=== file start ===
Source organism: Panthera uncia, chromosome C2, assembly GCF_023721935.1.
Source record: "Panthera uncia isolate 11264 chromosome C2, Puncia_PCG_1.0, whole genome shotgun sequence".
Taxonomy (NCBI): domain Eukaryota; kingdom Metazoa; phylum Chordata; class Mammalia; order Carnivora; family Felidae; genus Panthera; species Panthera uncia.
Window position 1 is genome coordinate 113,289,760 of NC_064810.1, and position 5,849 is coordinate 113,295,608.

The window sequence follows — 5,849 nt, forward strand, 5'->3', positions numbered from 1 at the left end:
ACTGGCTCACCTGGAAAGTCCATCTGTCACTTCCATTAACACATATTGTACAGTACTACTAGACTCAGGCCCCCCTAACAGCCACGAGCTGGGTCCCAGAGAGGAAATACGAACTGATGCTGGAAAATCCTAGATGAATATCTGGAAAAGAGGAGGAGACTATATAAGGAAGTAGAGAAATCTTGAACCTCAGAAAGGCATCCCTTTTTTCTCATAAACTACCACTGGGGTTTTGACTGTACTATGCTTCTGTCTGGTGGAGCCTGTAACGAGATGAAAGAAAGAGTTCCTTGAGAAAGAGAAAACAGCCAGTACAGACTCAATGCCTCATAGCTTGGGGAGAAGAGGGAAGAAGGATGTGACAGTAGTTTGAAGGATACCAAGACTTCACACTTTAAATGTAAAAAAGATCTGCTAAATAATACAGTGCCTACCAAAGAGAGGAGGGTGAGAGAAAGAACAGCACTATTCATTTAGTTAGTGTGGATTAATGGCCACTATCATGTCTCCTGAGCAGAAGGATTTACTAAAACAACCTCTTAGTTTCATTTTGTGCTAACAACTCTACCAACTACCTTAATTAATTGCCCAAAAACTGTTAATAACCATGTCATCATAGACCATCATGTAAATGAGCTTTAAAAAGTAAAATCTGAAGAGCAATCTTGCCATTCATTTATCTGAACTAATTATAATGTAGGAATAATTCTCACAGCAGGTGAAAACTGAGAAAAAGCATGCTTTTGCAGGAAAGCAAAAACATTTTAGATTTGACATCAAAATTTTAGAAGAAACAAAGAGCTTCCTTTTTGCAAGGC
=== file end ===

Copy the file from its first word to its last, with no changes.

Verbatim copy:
Source organism: Panthera uncia, chromosome C2, assembly GCF_023721935.1.
Source record: "Panthera uncia isolate 11264 chromosome C2, Puncia_PCG_1.0, whole genome shotgun sequence".
Taxonomy (NCBI): domain Eukaryota; kingdom Metazoa; phylum Chordata; class Mammalia; order Carnivora; family Felidae; genus Panthera; species Panthera uncia.
Window position 1 is genome coordinate 113,289,760 of NC_064810.1, and position 5,849 is coordinate 113,295,608.

The window sequence follows — 5,849 nt, forward strand, 5'->3', positions numbered from 1 at the left end:
ACTGGCTCACCTGGAAAGTCCATCTGTCACTTCCATTAACACATATTGTACAGTACTACTAGACTCAGGCCCCCCTAACAGCCACGAGCTGGGTCCCAGAGAGGAAATACGAACTGATGCTGGAAAATCCTAGATGAATATCTGGAAAAGAGGAGGAGACTATATAAGGAAGTAGAGAAATCTTGAACCTCAGAAAGGCATCCCTTTTTTCTCATAAACTACCACTGGGGTTTTGACTGTACTATGCTTCTGTCTGGTGGAGCCTGTAACGAGATGAAAGAAAGAGTTCCTTGAGAAAGAGAAAACAGCCAGTACAGACTCAATGCCTCATAGCTTGGGGAGAAGAGGGAAGAAGGATGTGACAGTAGTTTGAAGGATACCAAGACTTCACACTTTAAATGTAAAAAAGATCTGCTAAATAATACAGTGCCTACCAAAGAGAGGAGGGTGAGAGAAAGAACAGCACTATTCATTTAGTTAGTGTGGATTAATGGCCACTATCATGTCTCCTGAGCAGAAGGATTTACTAAAACAACCTCTTAGTTTCATTTTGTGCTAACAACTCTACCAACTACCTTAATTAATTGCCCAAAAACTGTTAATAACCATGTCATCATAGACCATCATGTAAATGAGCTTTAAAAAGTAAAATCTGAAGAGCAATCTTGCCATTCATTTATCTGAACTAATTATAATGTAGGAATAATTCTCACAGCAGGTGAAAACTGAGAAAAAGCATGCTTTTGCAGGAAAGCAAAAACATTTTAGATTTGACATCAAAATTTTAGAAGAAACAAAGAGCTTCCTTTTTGCAAGGC